Metastatic castration-resistant prostate cancer characterizes cancer that no longer responds to androgen deprivation therapy and has spread to other parts of the body. The most common metastatic sites are bones, followed by lungs and liver. Prostate cancer is the second most common cancer in men worldwide, behind lung cancer. More than one million patients around the world are diagnosed with prostate cancer each year. Patients with mCRPC and homologous recombination repair (HRR) gene alterations, of which BRCA mutations are the most common, are more likely to have aggressive disease, poor outcomes and a shorter survival time.2,3,4,5
MAGNITUDE (NCT03748641) is a Phase 3, randomized, double-blind, placebo-controlled, multi-center clinical study evaluating the safety and efficacy of the combination of niraparib and AAP for patients with mCRPC, with or without certain HRR gene alterations, and who have not received prior therapy for mCRPC except for up to four months of AAP.
The study included patients with (HRR biomarker [BM] positive; ATM, BRCA1, BRCA2, BRIP1, CDK12, CHEK2, FANCA, HDAC2, PALB2) and without specified gene alterations (HRR BM negative), who were randomized 1:1 to receive niraparib 200 mg once daily plus AAP or placebo plus AAP.2 A total of 423 patients with HRR gene alterations were enrolled, 225 (53.2 percent) of whom had BRCA mutations.3,4 The primary endpoint of the MAGNITUDE trial was radiographic progression free survival (rPFS) assessed by blinded independent central review.5 Secondary endpoints included TCC, TSP and OS. Analysis of the group of patients with BRCA alterations was alpha controlled for rPFS and prespecified for other endpoints.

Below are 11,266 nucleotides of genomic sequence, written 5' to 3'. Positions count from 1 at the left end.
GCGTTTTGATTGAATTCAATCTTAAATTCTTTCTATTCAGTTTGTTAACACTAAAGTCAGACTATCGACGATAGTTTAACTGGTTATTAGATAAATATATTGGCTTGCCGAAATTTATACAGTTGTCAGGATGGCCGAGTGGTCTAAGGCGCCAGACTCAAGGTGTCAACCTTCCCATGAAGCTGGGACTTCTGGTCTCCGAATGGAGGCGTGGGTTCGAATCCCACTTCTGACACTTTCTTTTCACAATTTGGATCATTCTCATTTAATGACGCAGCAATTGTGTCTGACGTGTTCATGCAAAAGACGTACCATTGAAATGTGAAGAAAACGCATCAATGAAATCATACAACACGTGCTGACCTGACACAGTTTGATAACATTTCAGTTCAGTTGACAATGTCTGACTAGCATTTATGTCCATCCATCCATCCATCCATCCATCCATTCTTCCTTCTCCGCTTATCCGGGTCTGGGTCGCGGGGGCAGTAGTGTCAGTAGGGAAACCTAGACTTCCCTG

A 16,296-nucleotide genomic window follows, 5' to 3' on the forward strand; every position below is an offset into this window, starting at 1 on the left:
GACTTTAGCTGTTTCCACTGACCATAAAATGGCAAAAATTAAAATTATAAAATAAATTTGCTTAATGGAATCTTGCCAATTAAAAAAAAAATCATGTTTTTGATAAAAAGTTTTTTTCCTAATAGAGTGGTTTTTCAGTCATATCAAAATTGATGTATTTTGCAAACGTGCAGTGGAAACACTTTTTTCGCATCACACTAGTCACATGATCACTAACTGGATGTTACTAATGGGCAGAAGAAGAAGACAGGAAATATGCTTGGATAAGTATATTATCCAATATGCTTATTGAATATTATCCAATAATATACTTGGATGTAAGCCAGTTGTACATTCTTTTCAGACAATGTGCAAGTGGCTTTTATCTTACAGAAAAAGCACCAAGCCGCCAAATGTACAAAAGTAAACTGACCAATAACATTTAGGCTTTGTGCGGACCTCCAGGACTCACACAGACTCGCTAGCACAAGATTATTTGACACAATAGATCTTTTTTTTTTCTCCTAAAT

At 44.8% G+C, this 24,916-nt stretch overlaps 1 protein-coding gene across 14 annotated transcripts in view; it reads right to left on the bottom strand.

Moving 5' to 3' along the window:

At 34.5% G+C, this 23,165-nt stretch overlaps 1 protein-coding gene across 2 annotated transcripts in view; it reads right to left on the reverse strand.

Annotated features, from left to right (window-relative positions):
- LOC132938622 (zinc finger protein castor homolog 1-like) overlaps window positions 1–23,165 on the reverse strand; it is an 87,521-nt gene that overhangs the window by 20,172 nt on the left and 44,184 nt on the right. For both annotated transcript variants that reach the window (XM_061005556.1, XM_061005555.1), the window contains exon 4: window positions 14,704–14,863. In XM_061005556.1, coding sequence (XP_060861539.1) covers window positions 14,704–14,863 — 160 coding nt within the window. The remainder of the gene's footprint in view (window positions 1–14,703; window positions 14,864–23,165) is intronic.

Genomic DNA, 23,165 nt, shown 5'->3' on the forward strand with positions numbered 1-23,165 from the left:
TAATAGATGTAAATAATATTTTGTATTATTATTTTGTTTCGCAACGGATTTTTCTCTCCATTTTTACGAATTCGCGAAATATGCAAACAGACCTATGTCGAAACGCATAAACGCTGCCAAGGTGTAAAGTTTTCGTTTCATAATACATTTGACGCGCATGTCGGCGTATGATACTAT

IMPORTANT SAFETY INFORMATION FOR AKEEGA™4
WARNINGS AND PRECAUTIONS
The safety population described in the WARNINGS and PRECAUTIONS reflect exposure to AKEEGA™ in combination with prednisone in BRCAm patients in Cohort 1 (N=113) of MAGNITUDE.
Myelodysplastic Syndrome/Acute Myeloid Leukemia
AKEEGA™ may cause myelodysplastic syndrome/acute myeloid leukemia (MDS/AML).
MDS/AML, including cases with fatal outcome, has been observed in patients treated with niraparib, a component of AKEEGA™.
All patients treated with niraparib who developed secondary MDS/cancer-therapy-related AML had received previous chemotherapy with platinum agents and/or other DNA-damaging agents, including radiotherapy.
For suspected MDS/AML or prolonged hematological toxicities, refer the patient to a hematologist for further evaluation. Discontinue AKEEGA™ if MDS/AML is confirmed.
AKEEGA™ may cause myelosuppression (anemia, thrombocytopenia, or neutropenia).
In MAGNITUDE Cohort 1, Grade 3-4 anemia, thrombocytopenia, and neutropenia were reported, respectively in 28%, 8%, and 7% of patients receiving AKEEGA™. Overall, 27% of patients required a red blood cell transfusion, including 11% who required multiple transfusions. Discontinuation due to anemia occurred in 3% of patients.